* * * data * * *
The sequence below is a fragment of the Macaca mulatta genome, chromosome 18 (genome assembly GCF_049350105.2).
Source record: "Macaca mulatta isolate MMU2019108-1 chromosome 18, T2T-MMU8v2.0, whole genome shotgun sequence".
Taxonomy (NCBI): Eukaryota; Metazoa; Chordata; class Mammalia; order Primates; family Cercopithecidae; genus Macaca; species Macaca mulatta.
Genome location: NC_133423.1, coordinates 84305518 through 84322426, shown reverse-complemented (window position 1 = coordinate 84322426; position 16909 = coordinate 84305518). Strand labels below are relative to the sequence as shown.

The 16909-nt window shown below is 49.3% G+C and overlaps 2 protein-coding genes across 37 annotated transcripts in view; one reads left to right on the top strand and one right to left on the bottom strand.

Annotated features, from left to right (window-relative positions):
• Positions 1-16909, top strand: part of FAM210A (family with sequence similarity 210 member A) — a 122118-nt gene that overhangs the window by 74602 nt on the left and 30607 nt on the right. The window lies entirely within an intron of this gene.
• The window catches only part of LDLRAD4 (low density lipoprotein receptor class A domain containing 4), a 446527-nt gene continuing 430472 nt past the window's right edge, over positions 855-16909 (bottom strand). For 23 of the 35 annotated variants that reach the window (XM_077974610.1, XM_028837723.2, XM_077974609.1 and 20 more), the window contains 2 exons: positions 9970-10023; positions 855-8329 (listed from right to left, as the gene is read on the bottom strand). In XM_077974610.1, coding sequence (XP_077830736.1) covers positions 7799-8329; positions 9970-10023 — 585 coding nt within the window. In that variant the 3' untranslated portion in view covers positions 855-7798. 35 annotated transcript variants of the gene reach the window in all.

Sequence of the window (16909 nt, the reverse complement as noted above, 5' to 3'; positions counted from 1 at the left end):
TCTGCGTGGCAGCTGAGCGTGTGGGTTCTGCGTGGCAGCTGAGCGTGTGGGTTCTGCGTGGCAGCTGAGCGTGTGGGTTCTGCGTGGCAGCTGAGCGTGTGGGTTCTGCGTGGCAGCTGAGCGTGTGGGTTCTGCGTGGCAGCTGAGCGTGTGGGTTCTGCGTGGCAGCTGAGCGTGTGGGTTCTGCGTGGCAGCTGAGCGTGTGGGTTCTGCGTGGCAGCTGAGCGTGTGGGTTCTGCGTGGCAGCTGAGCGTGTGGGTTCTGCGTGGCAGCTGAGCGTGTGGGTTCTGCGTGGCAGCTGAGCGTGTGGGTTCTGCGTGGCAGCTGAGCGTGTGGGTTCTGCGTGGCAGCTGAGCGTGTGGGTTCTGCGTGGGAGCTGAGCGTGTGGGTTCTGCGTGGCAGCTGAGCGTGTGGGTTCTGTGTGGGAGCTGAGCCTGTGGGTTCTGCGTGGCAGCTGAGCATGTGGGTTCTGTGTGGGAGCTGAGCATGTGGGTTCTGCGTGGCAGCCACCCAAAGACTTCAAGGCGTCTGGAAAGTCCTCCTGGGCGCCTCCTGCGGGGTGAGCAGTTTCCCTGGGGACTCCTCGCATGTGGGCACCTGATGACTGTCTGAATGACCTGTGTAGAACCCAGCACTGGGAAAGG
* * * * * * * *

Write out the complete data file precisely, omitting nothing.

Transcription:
The sequence below is a fragment of the Macaca mulatta genome, chromosome 18 (genome assembly GCF_049350105.2).
Source record: "Macaca mulatta isolate MMU2019108-1 chromosome 18, T2T-MMU8v2.0, whole genome shotgun sequence".
Taxonomy (NCBI): Eukaryota; Metazoa; Chordata; class Mammalia; order Primates; family Cercopithecidae; genus Macaca; species Macaca mulatta.
Genome location: NC_133423.1, coordinates 84305518 through 84322426, shown reverse-complemented (window position 1 = coordinate 84322426; position 16909 = coordinate 84305518). Strand labels below are relative to the sequence as shown.

The 16909-nt window shown below is 49.3% G+C and overlaps 2 protein-coding genes across 37 annotated transcripts in view; one reads left to right on the top strand and one right to left on the bottom strand.

Annotated features, from left to right (window-relative positions):
• Positions 1-16909, top strand: part of FAM210A (family with sequence similarity 210 member A) — a 122118-nt gene that overhangs the window by 74602 nt on the left and 30607 nt on the right. The window lies entirely within an intron of this gene.
• The window catches only part of LDLRAD4 (low density lipoprotein receptor class A domain containing 4), a 446527-nt gene continuing 430472 nt past the window's right edge, over positions 855-16909 (bottom strand). For 23 of the 35 annotated variants that reach the window (XM_077974610.1, XM_028837723.2, XM_077974609.1 and 20 more), the window contains 2 exons: positions 9970-10023; positions 855-8329 (listed from right to left, as the gene is read on the bottom strand). In XM_077974610.1, coding sequence (XP_077830736.1) covers positions 7799-8329; positions 9970-10023 — 585 coding nt within the window. In that variant the 3' untranslated portion in view covers positions 855-7798. 35 annotated transcript variants of the gene reach the window in all.

Sequence of the window (16909 nt, the reverse complement as noted above, 5' to 3'; positions counted from 1 at the left end):
TCTGCGTGGCAGCTGAGCGTGTGGGTTCTGCGTGGCAGCTGAGCGTGTGGGTTCTGCGTGGCAGCTGAGCGTGTGGGTTCTGCGTGGCAGCTGAGCGTGTGGGTTCTGCGTGGCAGCTGAGCGTGTGGGTTCTGCGTGGCAGCTGAGCGTGTGGGTTCTGCGTGGCAGCTGAGCGTGTGGGTTCTGCGTGGCAGCTGAGCGTGTGGGTTCTGCGTGGCAGCTGAGCGTGTGGGTTCTGCGTGGCAGCTGAGCGTGTGGGTTCTGCGTGGCAGCTGAGCGTGTGGGTTCTGCGTGGCAGCTGAGCGTGTGGGTTCTGCGTGGCAGCTGAGCGTGTGGGTTCTGCGTGGCAGCTGAGCGTGTGGGTTCTGCGTGGGAGCTGAGCGTGTGGGTTCTGCGTGGCAGCTGAGCGTGTGGGTTCTGTGTGGGAGCTGAGCCTGTGGGTTCTGCGTGGCAGCTGAGCATGTGGGTTCTGTGTGGGAGCTGAGCATGTGGGTTCTGCGTGGCAGCCACCCAAAGACTTCAAGGCGTCTGGAAAGTCCTCCTGGGCGCCTCCTGCGGGGTGAGCAGTTTCCCTGGGGACTCCTCGCATGTGGGCACCTGATGACTGTCTGAATGACCTGTGTAGAACCCAGCACTGGGAAAGG